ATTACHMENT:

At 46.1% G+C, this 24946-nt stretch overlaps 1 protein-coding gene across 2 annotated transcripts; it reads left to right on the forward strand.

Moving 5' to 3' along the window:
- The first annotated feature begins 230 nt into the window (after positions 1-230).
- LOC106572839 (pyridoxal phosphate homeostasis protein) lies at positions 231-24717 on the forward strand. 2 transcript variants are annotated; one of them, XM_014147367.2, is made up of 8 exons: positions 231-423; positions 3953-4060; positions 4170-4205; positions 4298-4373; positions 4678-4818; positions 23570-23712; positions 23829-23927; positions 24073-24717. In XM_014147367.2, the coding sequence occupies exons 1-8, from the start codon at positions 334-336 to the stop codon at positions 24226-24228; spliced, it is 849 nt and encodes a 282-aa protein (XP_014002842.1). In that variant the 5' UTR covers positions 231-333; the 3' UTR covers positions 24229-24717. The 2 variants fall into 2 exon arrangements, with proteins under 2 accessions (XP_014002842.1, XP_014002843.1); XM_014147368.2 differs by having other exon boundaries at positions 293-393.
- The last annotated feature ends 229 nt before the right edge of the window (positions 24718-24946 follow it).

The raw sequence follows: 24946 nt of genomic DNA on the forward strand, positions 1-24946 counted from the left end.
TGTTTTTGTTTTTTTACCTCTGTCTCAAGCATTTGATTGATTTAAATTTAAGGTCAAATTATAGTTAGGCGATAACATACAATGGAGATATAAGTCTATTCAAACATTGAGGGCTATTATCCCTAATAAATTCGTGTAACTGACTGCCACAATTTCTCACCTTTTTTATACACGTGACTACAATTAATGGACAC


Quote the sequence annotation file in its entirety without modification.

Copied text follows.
At 46.1% G+C, this 24946-nt stretch overlaps 1 protein-coding gene across 2 annotated transcripts; it reads left to right on the forward strand.

Moving 5' to 3' along the window:
- The first annotated feature begins 230 nt into the window (after positions 1-230).
- LOC106572839 (pyridoxal phosphate homeostasis protein) lies at positions 231-24717 on the forward strand. 2 transcript variants are annotated; one of them, XM_014147367.2, is made up of 8 exons: positions 231-423; positions 3953-4060; positions 4170-4205; positions 4298-4373; positions 4678-4818; positions 23570-23712; positions 23829-23927; positions 24073-24717. In XM_014147367.2, the coding sequence occupies exons 1-8, from the start codon at positions 334-336 to the stop codon at positions 24226-24228; spliced, it is 849 nt and encodes a 282-aa protein (XP_014002842.1). In that variant the 5' UTR covers positions 231-333; the 3' UTR covers positions 24229-24717. The 2 variants fall into 2 exon arrangements, with proteins under 2 accessions (XP_014002842.1, XP_014002843.1); XM_014147368.2 differs by having other exon boundaries at positions 293-393.
- The last annotated feature ends 229 nt before the right edge of the window (positions 24718-24946 follow it).

The raw sequence follows: 24946 nt of genomic DNA on the forward strand, positions 1-24946 counted from the left end.
TGTTTTTGTTTTTTTACCTCTGTCTCAAGCATTTGATTGATTTAAATTTAAGGTCAAATTATAGTTAGGCGATAACATACAATGGAGATATAAGTCTATTCAAACATTGAGGGCTATTATCCCTAATAAATTCGTGTAACTGACTGCCACAATTTCTCACCTTTTTTATACACGTGACTACAATTAATGGACAC